Stéphane Laederich: Journalists greatly shape the public attitude towards the Rroma

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  • Foto: SRRH "KALI SARA"

    Stéphane Laederich is the executive director of Rroma Foundation in Zürich. He has been working with Rroma community in Switzerland and Europe for the last twenty-five years. In September he participated in „The Second International Conference on the Genocide of the Rroma” during the Croatian IHRA presidency.

    You are a mathematician and physician, IT finance specialist, and the director of the Rroma Foundation in Zürich. What is it that unites all your previous and actual professions and interests into one? And where did the motivation for dealing with Rroma issues come from?

    First of all, I studied mathematics, then I worked for Rroma in Eastern Europe in the 90s, started working at the Rroma Foundation in ’97. We are a small foundation, so there is not much money to be earned. Actually, I’ve never been paid by the Foundation, so I had to find some other means to survive. My family grew among Rroma, I learned Rromanes, and eventually, I felt there was something that needed to be done.

    A lot is said and written about the position of the Rroma in the DACH region, but most of it refers to Germany and Austria. How many Rroma live in Switzerland and how intense is anti-Roma racism in that country?

    Let’s start with the anti-Roma racism in Switzerland. If you meet with government officials and they literally ask you if you know how to read and write, it tells you that there is progress to be made. The stereotypes are so ingrained in the population that they don’t even realize what racist statements they’re actually making. We tell journalists ‘Just replace the word ”Rrom” in your article with ”Jew” and ask yourself whether you would still publish it. ”All the Jews are…” – you would never write this. But ”All the Rroma are beggars” you can write.’ Racism is really profound. As a result, Rroma will not declare themselves at all in Switzerland.

    Now, who are the Roma in Switzerland? First of all, you have quite a few Sinti and Manouche in the western part of Switzerland, and other Roma who came later: in the late 19th century Vlach Roma, in the early 20th century Roma from Poland, and so on. After World War I many Roma came as refugees. You also have Roma from mostly northeastern Europe – Poland, Czech Republic, etc. – who emigrated way before World War II.

    And then, in the 1950s you have Gastarbeiter (guest workers). From Yugoslavia, you have a lot of guest workers. Just to give you an idea, right now there are about half a million people from former Yugoslavia in Switzerland who don’t have a Swiss passport yet. It’s more than 15% of the population. In former Yugoslavia, you had 10% of Roma and they were exactly as mobile as the rest of the population. So, we estimate that it’s probably around 100,000 Roma now living in Switzerland. Also, you had this influx of guest workers also from Spain, Portugal, from Yugoslavia, as I already mentioned, and then you had also the Yugoslav wars with the most notable impact on Kosovo Rroma where a lot of them came to Switzerland. I know quite a few because in the Foundation we defended about 2000 cases of families looking for asylum.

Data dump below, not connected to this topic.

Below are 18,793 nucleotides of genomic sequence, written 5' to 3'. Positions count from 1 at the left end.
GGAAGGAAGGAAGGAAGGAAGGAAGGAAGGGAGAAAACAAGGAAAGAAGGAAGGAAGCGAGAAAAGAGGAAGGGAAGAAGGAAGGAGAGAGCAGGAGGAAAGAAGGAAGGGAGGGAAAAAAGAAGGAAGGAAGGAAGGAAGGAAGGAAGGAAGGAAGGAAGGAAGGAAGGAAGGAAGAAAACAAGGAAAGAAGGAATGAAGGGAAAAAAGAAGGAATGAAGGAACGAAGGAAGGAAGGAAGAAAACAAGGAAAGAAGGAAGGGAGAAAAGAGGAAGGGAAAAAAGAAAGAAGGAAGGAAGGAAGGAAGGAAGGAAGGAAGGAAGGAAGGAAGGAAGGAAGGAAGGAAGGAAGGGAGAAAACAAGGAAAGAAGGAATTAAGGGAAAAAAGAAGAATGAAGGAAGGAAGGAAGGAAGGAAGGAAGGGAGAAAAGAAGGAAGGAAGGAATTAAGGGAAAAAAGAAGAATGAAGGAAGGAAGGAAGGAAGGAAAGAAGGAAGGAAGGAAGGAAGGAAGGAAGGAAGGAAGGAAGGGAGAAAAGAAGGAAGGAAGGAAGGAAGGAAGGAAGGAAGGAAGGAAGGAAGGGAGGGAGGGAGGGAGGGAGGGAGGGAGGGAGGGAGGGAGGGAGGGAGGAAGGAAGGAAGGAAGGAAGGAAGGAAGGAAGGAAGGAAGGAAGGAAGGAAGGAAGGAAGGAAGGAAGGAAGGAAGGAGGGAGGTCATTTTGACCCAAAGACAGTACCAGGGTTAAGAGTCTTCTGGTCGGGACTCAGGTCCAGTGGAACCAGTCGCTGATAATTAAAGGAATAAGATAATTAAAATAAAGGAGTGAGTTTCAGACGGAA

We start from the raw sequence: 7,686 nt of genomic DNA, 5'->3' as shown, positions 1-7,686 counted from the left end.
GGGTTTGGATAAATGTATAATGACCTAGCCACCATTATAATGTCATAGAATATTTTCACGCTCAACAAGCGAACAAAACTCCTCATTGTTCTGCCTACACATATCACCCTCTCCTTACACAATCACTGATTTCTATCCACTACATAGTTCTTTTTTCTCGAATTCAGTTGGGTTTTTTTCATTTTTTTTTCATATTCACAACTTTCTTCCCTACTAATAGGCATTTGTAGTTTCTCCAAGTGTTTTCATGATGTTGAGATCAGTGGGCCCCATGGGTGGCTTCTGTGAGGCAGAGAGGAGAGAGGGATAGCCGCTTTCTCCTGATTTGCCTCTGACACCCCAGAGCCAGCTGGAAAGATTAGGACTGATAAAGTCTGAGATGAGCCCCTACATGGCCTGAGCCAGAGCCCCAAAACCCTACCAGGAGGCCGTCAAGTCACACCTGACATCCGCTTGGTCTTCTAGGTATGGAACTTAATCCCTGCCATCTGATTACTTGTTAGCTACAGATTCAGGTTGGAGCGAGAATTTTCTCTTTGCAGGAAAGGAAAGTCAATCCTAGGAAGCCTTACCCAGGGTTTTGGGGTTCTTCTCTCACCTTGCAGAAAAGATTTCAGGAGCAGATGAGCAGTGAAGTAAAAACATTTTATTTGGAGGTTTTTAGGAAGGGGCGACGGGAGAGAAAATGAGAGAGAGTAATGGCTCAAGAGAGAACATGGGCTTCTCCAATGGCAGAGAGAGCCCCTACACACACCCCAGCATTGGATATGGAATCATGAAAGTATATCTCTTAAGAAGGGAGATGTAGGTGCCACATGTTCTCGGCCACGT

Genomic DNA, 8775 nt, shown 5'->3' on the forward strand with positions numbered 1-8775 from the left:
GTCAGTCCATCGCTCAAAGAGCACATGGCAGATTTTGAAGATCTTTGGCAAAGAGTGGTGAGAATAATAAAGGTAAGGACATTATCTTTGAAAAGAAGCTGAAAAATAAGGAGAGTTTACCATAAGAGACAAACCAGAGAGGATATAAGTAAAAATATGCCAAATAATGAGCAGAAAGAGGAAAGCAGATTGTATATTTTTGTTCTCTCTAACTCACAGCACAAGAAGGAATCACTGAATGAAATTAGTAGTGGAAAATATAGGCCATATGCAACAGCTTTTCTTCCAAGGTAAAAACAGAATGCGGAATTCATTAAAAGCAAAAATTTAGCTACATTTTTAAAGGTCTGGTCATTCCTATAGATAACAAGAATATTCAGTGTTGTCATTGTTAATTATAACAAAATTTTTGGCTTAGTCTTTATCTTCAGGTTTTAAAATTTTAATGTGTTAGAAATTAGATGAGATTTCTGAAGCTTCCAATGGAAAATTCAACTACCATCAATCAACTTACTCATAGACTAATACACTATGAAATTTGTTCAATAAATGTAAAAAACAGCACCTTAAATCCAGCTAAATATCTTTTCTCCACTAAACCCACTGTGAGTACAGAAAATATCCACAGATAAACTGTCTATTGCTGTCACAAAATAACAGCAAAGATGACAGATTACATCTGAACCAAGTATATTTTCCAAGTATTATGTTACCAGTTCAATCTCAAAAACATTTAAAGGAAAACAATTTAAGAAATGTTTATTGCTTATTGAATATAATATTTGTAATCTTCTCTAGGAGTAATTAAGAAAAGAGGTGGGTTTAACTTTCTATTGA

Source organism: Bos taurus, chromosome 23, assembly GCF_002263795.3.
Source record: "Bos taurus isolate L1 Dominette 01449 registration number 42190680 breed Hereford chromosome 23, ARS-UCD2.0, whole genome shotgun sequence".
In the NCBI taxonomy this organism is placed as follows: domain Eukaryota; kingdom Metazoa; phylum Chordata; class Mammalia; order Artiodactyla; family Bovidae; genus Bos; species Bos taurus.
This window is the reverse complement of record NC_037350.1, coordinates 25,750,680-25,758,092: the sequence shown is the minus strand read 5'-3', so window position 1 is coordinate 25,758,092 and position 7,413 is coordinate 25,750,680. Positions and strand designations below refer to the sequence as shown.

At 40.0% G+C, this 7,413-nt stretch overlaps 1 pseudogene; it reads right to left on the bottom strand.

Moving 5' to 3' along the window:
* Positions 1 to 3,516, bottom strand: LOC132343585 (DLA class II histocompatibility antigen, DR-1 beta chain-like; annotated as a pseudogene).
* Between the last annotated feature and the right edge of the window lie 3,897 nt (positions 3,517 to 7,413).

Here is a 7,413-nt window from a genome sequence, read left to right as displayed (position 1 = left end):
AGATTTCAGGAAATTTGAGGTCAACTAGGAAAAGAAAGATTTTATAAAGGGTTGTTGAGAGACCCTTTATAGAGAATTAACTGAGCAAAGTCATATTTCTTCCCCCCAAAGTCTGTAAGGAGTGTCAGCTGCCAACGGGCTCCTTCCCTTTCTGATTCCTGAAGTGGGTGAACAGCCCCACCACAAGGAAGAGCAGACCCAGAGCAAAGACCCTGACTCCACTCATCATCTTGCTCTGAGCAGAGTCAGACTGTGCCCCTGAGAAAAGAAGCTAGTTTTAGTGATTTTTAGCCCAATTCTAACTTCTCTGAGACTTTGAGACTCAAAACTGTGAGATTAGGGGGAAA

In the redaction of the magazine Phralipen, we follow the Rroma Foundation’s website We are familiar with the fact that one of the focuses of the Foundation is media campaigns. In your opinion, what is important in this work and what is the state of the media in Switzerland when it comes to reporting on minorities, especially Rroma and Sinti minorities?

    We focus on media because if you want to change people’s opinions, you really have to change the way journalists speak about the Rroma. When we did the first study on the Swiss German media, we really analyzed every single article published over a year. And then we sent the summary to the journalists who had written it and we invited them to a press conference. Only three journalists came. All the others were afraid of coming. The fact that they could be associated by name with racist statements in their articles that they had not even realized, was a shock to a lot of them.

    You have to be very direct and face journalists with their own work so that they finally realize ‘Oh, maybe this is not exactly what we should be saying.’ That’s why we try to follow the press across quite a large number of languages. When you do the analyses and work with the journalists themselves, when you show them ‘Look, this is what has been written, your newspaper is writing this kind of crap’, you can go to court and you can start thinking about changing the situation. Actually, it’s very difficult to go to court in Switzerland – you lose most of the cases because judges say, for example, ‘It’s clear that all Rroma steal’, which tells you a lot about the state of racism in Switzerland.

    All in all, our job has two sides: it is interesting to follow what’s happening and it’s also worrisome because you see the trends in other countries, like Bulgaria, in which they mostly report about the Rroma fights, drug dealing, etc. Generally, a broad media covering of the Rroma questions didn’t exist before. That’s an indication of how things are evolving.


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